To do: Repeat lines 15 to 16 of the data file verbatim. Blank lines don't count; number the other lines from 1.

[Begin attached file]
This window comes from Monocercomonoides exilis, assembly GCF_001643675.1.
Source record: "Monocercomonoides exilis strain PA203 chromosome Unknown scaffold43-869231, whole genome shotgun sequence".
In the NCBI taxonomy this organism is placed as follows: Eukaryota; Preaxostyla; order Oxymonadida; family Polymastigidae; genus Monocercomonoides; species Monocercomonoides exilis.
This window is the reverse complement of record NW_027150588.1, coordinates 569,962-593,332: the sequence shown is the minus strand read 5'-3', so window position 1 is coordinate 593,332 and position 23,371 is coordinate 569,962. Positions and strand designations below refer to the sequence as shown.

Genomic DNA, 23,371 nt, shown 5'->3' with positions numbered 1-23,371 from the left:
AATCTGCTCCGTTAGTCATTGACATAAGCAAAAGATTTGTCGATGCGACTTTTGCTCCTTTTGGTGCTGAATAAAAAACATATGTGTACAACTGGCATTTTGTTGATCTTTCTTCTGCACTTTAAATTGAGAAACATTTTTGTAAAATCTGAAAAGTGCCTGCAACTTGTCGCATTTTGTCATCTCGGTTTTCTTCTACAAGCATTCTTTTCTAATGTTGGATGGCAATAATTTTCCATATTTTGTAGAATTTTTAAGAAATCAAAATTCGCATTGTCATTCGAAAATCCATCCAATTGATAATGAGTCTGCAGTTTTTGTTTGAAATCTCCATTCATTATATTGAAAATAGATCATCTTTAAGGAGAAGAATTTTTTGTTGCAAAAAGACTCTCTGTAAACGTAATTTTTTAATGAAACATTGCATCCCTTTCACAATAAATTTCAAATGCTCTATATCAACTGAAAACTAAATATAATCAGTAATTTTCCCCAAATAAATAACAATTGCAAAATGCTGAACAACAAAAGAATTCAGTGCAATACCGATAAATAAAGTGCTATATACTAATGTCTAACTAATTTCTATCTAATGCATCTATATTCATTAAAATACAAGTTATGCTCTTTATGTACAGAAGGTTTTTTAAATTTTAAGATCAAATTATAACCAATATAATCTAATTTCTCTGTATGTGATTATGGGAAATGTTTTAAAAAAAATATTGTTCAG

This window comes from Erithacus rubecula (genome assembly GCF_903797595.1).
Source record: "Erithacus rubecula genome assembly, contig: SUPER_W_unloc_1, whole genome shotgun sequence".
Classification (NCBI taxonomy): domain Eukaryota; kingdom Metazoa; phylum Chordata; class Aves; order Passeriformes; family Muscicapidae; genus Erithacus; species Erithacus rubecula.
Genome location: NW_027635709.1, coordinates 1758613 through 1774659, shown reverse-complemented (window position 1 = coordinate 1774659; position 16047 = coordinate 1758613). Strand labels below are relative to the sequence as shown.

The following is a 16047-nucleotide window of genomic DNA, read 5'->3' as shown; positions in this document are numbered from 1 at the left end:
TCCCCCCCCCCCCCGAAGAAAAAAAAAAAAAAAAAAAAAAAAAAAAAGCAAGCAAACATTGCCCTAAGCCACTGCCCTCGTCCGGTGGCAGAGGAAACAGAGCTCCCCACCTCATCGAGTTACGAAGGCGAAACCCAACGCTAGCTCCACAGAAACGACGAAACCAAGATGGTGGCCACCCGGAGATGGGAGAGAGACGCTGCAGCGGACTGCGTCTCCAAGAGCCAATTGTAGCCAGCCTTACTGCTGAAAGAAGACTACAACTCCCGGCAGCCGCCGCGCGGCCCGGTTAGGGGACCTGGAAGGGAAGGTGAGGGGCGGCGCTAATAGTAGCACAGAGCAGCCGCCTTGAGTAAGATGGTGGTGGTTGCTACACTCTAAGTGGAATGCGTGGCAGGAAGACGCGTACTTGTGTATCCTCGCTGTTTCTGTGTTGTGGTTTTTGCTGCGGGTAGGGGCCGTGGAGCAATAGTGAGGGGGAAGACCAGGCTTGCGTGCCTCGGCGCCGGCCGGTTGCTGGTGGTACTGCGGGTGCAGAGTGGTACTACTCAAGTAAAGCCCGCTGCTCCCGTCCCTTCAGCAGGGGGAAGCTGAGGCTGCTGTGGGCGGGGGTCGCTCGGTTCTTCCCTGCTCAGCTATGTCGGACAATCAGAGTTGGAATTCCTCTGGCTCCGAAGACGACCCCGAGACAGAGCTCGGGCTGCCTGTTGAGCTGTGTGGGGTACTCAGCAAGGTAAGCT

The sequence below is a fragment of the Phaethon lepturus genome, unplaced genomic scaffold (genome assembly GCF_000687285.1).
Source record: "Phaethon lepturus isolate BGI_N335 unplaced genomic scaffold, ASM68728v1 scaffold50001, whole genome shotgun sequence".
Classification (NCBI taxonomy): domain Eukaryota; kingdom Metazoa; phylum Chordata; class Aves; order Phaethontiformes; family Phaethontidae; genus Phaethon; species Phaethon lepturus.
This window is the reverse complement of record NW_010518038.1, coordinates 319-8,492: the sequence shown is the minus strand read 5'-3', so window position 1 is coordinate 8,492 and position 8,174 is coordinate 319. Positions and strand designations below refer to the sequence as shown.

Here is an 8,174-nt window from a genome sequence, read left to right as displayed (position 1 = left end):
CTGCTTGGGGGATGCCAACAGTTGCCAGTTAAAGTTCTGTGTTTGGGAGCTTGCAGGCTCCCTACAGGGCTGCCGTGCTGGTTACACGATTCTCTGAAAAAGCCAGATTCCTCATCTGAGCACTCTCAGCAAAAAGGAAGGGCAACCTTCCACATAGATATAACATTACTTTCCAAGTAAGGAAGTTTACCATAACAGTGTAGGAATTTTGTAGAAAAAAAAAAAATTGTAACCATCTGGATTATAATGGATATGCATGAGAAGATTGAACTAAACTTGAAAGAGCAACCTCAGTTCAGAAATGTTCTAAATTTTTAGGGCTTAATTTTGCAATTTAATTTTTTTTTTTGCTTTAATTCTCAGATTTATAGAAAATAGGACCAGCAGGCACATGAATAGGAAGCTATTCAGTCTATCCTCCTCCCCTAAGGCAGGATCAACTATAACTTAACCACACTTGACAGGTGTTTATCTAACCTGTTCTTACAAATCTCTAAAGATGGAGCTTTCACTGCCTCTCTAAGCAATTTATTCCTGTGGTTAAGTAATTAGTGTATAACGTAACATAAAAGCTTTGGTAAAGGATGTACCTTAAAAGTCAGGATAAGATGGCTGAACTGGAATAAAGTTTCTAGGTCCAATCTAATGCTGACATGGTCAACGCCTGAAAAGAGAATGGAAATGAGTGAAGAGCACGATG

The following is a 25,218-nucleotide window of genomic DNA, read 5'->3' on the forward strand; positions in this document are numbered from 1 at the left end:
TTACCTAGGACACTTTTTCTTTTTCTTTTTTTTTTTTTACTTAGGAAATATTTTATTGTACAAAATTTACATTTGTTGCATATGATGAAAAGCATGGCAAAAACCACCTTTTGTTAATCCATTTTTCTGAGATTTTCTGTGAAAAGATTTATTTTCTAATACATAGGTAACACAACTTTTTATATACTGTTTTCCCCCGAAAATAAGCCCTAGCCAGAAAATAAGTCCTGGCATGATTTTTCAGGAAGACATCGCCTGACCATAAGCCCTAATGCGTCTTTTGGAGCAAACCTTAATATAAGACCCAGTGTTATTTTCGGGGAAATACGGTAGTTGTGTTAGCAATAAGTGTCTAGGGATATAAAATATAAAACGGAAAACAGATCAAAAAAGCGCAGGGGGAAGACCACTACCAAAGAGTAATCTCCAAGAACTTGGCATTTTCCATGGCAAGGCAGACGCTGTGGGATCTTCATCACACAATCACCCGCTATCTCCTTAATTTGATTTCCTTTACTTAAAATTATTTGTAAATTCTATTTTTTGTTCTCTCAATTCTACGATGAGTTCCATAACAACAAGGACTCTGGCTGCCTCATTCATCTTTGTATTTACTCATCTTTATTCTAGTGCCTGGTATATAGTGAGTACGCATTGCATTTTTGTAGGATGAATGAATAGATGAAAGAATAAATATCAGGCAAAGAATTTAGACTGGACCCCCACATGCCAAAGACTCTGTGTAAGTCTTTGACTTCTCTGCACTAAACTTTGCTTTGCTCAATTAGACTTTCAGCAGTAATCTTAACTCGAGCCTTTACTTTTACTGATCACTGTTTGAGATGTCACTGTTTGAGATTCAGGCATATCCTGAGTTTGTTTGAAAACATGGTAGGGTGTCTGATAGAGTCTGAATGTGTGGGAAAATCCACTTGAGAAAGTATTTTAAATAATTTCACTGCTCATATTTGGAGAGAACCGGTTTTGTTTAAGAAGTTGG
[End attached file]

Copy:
Classification (NCBI taxonomy): domain Eukaryota; kingdom Metazoa; phylum Chordata; class Aves; order Phaethontiformes; family Phaethontidae; genus Phaethon; species Phaethon lepturus.
This window is the reverse complement of record NW_010518038.1, coordinates 319-8,492: the sequence shown is the minus strand read 5'-3', so window position 1 is coordinate 8,492 and position 8,174 is coordinate 319. Positions and strand designations below refer to the sequence as shown.